In this picture taken in October 2007, Benazir Bhutto is seen in a flight from Dubai to Pakistan, a journey that ended her decade-long self-exile to London and Arab countries. But was that her last flight? Yes. She is dead.
Muslim world’s first female leader was not immortal to survive yet another Thursday blast – the first on October 18, 2007, a Thursday, and the other blowing her up on December 27, 2007, again a Thursday. The October suicide attack on Benazir’s convoy had killed nearly 150 civilians but Allah spared her. The second attack was terminal that came while she was campaigning ahead of general elections in disturbed Pakistan.
Benazir, the ‘Daughter of the East’ and almost an iconic figure in the West, was assassinated cheaply like any other leader in South Asia, which has a history of bloody deaths, sending chill down the spine.
Like India’s Nehru-Gandhi family, the Bhuttos of Pakistan have been one of the world’s most famous political dynasties. Benazir’s father, Zulfikar Ali Bhutto, was prime minister in the early 1970s.
Now, Benazir has left behind sustained turmoil, purposeless and dysfunctional government and a rise in extremism in a nation that has never been able to stand on its own. Her assassination has also left in ruins the fragile US diplomatic effort to bring together Pakistan’s acutely divided political groups.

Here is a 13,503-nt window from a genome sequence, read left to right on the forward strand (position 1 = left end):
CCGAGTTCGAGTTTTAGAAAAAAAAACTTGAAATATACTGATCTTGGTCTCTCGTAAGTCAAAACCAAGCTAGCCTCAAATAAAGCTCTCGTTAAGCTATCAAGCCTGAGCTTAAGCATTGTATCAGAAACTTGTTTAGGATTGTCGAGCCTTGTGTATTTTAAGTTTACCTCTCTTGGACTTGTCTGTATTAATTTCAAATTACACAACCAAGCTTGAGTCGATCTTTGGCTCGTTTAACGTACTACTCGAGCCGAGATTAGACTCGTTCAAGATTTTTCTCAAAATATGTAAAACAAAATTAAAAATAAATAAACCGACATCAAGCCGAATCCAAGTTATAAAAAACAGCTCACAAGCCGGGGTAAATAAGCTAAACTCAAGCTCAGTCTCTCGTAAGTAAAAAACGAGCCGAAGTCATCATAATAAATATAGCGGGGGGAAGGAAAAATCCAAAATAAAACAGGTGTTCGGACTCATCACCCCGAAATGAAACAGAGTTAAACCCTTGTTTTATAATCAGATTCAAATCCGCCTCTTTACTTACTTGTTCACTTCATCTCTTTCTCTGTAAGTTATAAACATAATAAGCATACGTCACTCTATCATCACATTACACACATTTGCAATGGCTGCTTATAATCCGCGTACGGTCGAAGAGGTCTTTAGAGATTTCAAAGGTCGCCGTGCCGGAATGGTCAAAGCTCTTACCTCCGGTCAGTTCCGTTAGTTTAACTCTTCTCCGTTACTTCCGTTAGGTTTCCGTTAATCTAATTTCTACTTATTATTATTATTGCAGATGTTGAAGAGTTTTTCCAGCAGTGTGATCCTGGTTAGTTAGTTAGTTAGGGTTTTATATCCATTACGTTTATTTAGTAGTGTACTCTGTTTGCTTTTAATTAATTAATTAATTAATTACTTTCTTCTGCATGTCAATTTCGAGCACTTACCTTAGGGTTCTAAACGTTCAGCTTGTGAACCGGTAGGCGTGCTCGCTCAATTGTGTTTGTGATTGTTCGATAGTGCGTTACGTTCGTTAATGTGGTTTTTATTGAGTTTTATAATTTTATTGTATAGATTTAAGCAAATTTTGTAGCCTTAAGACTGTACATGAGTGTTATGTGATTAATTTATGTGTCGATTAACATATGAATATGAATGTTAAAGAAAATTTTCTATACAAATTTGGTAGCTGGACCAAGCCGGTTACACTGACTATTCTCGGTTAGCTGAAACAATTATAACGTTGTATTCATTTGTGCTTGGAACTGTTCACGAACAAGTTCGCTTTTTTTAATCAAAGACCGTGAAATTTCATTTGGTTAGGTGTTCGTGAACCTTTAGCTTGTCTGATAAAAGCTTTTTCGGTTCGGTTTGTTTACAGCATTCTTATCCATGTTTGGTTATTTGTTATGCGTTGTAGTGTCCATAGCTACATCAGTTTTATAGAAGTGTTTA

Ten most important things I know about BB: She had her education at Harvard and Oxford; Her father led Pakistan before being executed in 1979; She spent five years in prison in solitary confinement; She was Pakistan’s Prime Minister from 1988-1990 and 1993-1996; She was sacked twice by president on corruption charges; She formed alliance with her rival and former premier Nawaz Sharif in 2006; She ended self-imposed exile by returning to Pakistan in October 2007; She inspired South Asian women; She was a woman who would command presence; & She was beautiful.
Why was BB killed? There is no doubt that Benazir had many enemies especially after her public speaking against Taliban and fundamentalists. And who doesn’t know that she was seen as main challenge to the current government in Pakistan. In fact, Gen. Pervez Musharraf allowed Benazir into Pakistan only after tremendous US pressure. When she arrived in Pakistan in October last, the millions of people who came to receive her gave sleepless nights to Gen. Musharraf and his power-hungry coterie. This ultimately paved way for the return of another former prime minister Nawaz Sharif.